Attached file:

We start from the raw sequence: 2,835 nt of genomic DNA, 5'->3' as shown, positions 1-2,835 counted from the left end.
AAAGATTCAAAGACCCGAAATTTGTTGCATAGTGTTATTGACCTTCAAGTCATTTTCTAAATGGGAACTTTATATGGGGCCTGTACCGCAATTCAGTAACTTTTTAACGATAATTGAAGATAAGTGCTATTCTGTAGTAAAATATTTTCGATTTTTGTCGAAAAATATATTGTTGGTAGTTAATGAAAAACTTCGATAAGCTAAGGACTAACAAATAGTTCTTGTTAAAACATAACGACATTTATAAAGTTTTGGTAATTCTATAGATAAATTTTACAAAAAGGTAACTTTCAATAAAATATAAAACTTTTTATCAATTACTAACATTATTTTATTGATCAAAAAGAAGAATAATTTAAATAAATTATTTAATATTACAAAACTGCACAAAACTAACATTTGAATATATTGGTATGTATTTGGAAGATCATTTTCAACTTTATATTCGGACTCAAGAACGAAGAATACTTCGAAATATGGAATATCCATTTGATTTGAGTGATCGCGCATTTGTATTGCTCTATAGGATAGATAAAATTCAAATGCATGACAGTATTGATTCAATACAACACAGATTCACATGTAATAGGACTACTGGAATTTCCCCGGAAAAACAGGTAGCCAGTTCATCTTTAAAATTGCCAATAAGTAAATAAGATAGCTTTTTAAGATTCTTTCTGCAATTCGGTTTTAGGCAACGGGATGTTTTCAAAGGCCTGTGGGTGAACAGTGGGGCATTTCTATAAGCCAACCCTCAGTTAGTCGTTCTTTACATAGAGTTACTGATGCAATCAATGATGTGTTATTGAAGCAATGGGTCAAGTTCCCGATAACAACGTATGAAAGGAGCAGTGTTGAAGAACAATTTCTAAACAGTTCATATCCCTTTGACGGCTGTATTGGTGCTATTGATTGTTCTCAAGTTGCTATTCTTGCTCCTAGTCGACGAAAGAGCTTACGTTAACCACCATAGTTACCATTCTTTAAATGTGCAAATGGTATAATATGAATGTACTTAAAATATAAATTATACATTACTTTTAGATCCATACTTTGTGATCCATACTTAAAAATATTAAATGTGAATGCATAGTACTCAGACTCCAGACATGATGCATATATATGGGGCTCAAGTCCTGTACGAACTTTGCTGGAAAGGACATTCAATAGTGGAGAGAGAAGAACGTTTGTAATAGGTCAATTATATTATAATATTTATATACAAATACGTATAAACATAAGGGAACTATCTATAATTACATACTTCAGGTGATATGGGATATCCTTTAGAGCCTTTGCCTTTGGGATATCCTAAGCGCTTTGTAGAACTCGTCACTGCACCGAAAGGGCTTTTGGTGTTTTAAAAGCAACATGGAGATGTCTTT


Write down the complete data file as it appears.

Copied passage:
We start from the raw sequence: 2,835 nt of genomic DNA, 5'->3' as shown, positions 1-2,835 counted from the left end.
AAAGATTCAAAGACCCGAAATTTGTTGCATAGTGTTATTGACCTTCAAGTCATTTTCTAAATGGGAACTTTATATGGGGCCTGTACCGCAATTCAGTAACTTTTTAACGATAATTGAAGATAAGTGCTATTCTGTAGTAAAATATTTTCGATTTTTGTCGAAAAATATATTGTTGGTAGTTAATGAAAAACTTCGATAAGCTAAGGACTAACAAATAGTTCTTGTTAAAACATAACGACATTTATAAAGTTTTGGTAATTCTATAGATAAATTTTACAAAAAGGTAACTTTCAATAAAATATAAAACTTTTTATCAATTACTAACATTATTTTATTGATCAAAAAGAAGAATAATTTAAATAAATTATTTAATATTACAAAACTGCACAAAACTAACATTTGAATATATTGGTATGTATTTGGAAGATCATTTTCAACTTTATATTCGGACTCAAGAACGAAGAATACTTCGAAATATGGAATATCCATTTGATTTGAGTGATCGCGCATTTGTATTGCTCTATAGGATAGATAAAATTCAAATGCATGACAGTATTGATTCAATACAACACAGATTCACATGTAATAGGACTACTGGAATTTCCCCGGAAAAACAGGTAGCCAGTTCATCTTTAAAATTGCCAATAAGTAAATAAGATAGCTTTTTAAGATTCTTTCTGCAATTCGGTTTTAGGCAACGGGATGTTTTCAAAGGCCTGTGGGTGAACAGTGGGGCATTTCTATAAGCCAACCCTCAGTTAGTCGTTCTTTACATAGAGTTACTGATGCAATCAATGATGTGTTATTGAAGCAATGGGTCAAGTTCCCGATAACAACGTATGAAAGGAGCAGTGTTGAAGAACAATTTCTAAACAGTTCATATCCCTTTGACGGCTGTATTGGTGCTATTGATTGTTCTCAAGTTGCTATTCTTGCTCCTAGTCGACGAAAGAGCTTACGTTAACCACCATAGTTACCATTCTTTAAATGTGCAAATGGTATAATATGAATGTACTTAAAATATAAATTATACATTACTTTTAGATCCATACTTTGTGATCCATACTTAAAAATATTAAATGTGAATGCATAGTACTCAGACTCCAGACATGATGCATATATATGGGGCTCAAGTCCTGTACGAACTTTGCTGGAAAGGACATTCAATAGTGGAGAGAGAAGAACGTTTGTAATAGGTCAATTATATTATAATATTTATATACAAATACGTATAAACATAAGGGAACTATCTATAATTACATACTTCAGGTGATATGGGATATCCTTTAGAGCCTTTGCCTTTGGGATATCCTAAGCGCTTTGTAGAACTCGTCACTGCACCGAAAGGGCTTTTGGTGTTTTAAAAGCAACATGGAGATGTCTTT